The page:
Home care is often delivered by IP teams that may vary in number and may include nurses, occupational therapists, physiotherapists, social workers, dietitians and non-regulated providers [17, 18]. However, family caregivers are often the main providers of care for older adults, and although the client is at the centre of the decision about location of care, family caregivers often play a crucial role in the decision [1, 19–23] as well as in home care safety generally . Although a few studies have assessed family caregiver perceptions of the decision making process about location of care in diverse healthcare systems [1, 19, 21, 23], we found none that had focused on IP-SDM. This led us to our research question: How is IP-SDM perceived by family caregivers whose relative is under the care of IP home care teams and by health professionals and managers from these home care teams? Consequently, within the context of an exploratory case study aimed at determining the feasibility of implementing IP-SDM in the clinical practice of IP home care teams, we sought to explore the perceptions of family caregivers about the decision-making process they had experienced regarding relocating their relative and about the applicability of IP-SDM in this context. We also assessed opinions of health professionals and managers of IP home care teams about IP-SDM.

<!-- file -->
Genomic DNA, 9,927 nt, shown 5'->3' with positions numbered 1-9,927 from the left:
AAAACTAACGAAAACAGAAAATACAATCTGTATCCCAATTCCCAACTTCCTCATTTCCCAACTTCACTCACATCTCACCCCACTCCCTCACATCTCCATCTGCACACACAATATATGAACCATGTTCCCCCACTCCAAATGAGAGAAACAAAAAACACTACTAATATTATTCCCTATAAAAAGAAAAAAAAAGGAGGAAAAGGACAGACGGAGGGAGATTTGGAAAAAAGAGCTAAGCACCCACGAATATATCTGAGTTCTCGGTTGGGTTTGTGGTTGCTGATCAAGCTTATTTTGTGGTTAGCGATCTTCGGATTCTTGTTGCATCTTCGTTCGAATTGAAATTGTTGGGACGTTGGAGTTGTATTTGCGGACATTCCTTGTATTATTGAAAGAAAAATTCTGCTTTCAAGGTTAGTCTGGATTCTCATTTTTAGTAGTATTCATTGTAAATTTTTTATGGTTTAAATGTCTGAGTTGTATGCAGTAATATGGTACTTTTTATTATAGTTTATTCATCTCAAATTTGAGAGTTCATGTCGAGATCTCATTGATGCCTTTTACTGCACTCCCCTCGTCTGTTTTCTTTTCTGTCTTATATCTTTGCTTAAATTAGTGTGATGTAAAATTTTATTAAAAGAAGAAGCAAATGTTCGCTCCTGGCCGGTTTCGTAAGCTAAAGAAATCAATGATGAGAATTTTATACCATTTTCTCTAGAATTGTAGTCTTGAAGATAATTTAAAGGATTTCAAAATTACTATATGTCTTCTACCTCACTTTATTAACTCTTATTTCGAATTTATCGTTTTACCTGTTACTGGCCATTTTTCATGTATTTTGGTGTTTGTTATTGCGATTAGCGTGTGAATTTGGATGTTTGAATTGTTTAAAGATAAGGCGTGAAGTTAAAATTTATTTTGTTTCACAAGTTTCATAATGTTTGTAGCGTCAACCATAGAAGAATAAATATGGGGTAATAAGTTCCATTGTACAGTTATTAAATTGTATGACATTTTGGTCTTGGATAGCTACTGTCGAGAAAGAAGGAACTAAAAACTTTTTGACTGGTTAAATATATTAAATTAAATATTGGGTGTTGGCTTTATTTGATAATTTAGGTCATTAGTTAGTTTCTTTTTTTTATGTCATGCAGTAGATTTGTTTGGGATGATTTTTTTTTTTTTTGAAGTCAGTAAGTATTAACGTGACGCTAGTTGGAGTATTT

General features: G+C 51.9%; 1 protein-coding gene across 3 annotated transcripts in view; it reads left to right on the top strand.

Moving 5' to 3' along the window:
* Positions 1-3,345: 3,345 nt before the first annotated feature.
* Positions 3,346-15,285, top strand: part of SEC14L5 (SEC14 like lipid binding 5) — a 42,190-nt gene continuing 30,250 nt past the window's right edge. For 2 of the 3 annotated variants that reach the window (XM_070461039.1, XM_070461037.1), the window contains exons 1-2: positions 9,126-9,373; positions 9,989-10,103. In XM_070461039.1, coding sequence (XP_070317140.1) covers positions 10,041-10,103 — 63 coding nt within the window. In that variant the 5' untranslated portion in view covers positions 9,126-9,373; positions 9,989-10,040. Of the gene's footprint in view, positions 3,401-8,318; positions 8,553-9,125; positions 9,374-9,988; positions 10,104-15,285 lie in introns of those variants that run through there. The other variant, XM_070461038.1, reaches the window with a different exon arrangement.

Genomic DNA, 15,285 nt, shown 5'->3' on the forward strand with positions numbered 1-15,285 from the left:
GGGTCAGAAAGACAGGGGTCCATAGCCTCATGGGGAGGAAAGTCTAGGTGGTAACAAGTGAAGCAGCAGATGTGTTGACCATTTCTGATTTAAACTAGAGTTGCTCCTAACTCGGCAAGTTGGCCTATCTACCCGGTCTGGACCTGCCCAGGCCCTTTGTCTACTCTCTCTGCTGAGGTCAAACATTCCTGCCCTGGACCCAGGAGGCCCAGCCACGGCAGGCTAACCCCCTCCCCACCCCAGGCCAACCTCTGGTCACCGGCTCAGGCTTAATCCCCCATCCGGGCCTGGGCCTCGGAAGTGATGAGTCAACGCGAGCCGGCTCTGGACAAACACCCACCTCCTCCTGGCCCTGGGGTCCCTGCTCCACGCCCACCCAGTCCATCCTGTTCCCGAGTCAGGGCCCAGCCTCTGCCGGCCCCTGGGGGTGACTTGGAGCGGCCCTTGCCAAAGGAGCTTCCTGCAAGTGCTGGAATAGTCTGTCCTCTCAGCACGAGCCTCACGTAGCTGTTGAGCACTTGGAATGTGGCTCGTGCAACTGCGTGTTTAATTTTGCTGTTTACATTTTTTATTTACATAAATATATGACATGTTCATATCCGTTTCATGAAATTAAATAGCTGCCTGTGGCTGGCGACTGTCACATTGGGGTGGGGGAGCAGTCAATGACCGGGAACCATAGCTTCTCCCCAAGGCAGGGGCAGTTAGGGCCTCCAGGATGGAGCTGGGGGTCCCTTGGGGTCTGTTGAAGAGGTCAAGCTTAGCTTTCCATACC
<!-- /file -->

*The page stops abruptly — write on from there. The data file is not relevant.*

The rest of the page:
This exploratory case study was embedded in a larger mixed methods study that aimed to assess the feasibility of implementing IP-SDM in the context of home care . This larger mixed methods study included a large quantitative paper-based survey of all the health professionals involved in home care across multiple clinical sectors (e.g. older client care, palliative care, mental care, newborn care, postsurgical care) and for which detailed results have been published . According to the Action cycle of the Knowledge to Action Framework, implementation of new evidence in practice depends on recognizing the gap between current practice and the new knowledge (in the context of this study, IP-SDM), adapting the new knowledge to the local context (in the context of this study, home care), identifying barriers to knowledge use, developing interventions to overcome identified barriers, and monitoring knowledge use, impact, and sustained use . In order to document the opinions of diverse stakeholders including family caregivers on IP-SDM, the research team chose to take a participatory approach that would further mutual respect and collaboration between researchers, the IP home care team and family caregivers. This would in turn increase the ability of the research team to adapt IP-SDM to home care for older adults. In this exploratory case study, the case was the IP home care team dedicated to older adults facing a decision to stay at home or move to a long term care facility, and data was collected from managers, health professionals and family caregivers in the catchment area of the primary care organization.